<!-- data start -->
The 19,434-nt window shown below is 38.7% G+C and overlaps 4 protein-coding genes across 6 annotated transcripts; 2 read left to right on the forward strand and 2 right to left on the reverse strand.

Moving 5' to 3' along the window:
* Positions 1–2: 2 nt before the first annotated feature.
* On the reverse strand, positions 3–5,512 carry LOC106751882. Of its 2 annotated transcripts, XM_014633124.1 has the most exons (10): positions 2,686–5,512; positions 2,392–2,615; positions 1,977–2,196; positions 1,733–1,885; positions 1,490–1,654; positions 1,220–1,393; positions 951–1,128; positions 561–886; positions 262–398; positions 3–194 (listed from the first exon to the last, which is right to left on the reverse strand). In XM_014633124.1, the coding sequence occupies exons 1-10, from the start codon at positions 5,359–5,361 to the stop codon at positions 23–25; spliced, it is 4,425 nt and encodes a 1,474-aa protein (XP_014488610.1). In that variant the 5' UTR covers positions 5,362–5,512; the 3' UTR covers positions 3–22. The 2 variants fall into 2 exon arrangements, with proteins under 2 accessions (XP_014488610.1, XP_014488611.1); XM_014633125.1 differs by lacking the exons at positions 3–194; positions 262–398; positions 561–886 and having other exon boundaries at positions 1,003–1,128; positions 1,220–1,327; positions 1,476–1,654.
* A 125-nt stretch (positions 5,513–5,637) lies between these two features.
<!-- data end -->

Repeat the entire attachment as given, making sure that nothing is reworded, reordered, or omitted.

The 19,434-nt window shown below is 38.7% G+C and overlaps 4 protein-coding genes across 6 annotated transcripts; 2 read left to right on the forward strand and 2 right to left on the reverse strand.

Moving 5' to 3' along the window:
* Positions 1–2: 2 nt before the first annotated feature.
* On the reverse strand, positions 3–5,512 carry LOC106751882. Of its 2 annotated transcripts, XM_014633124.1 has the most exons (10): positions 2,686–5,512; positions 2,392–2,615; positions 1,977–2,196; positions 1,733–1,885; positions 1,490–1,654; positions 1,220–1,393; positions 951–1,128; positions 561–886; positions 262–398; positions 3–194 (listed from the first exon to the last, which is right to left on the reverse strand). In XM_014633124.1, the coding sequence occupies exons 1-10, from the start codon at positions 5,359–5,361 to the stop codon at positions 23–25; spliced, it is 4,425 nt and encodes a 1,474-aa protein (XP_014488610.1). In that variant the 5' UTR covers positions 5,362–5,512; the 3' UTR covers positions 3–22. The 2 variants fall into 2 exon arrangements, with proteins under 2 accessions (XP_014488610.1, XP_014488611.1); XM_014633125.1 differs by lacking the exons at positions 3–194; positions 262–398; positions 561–886 and having other exon boundaries at positions 1,003–1,128; positions 1,220–1,327; positions 1,476–1,654.
* A 125-nt stretch (positions 5,513–5,637) lies between these two features.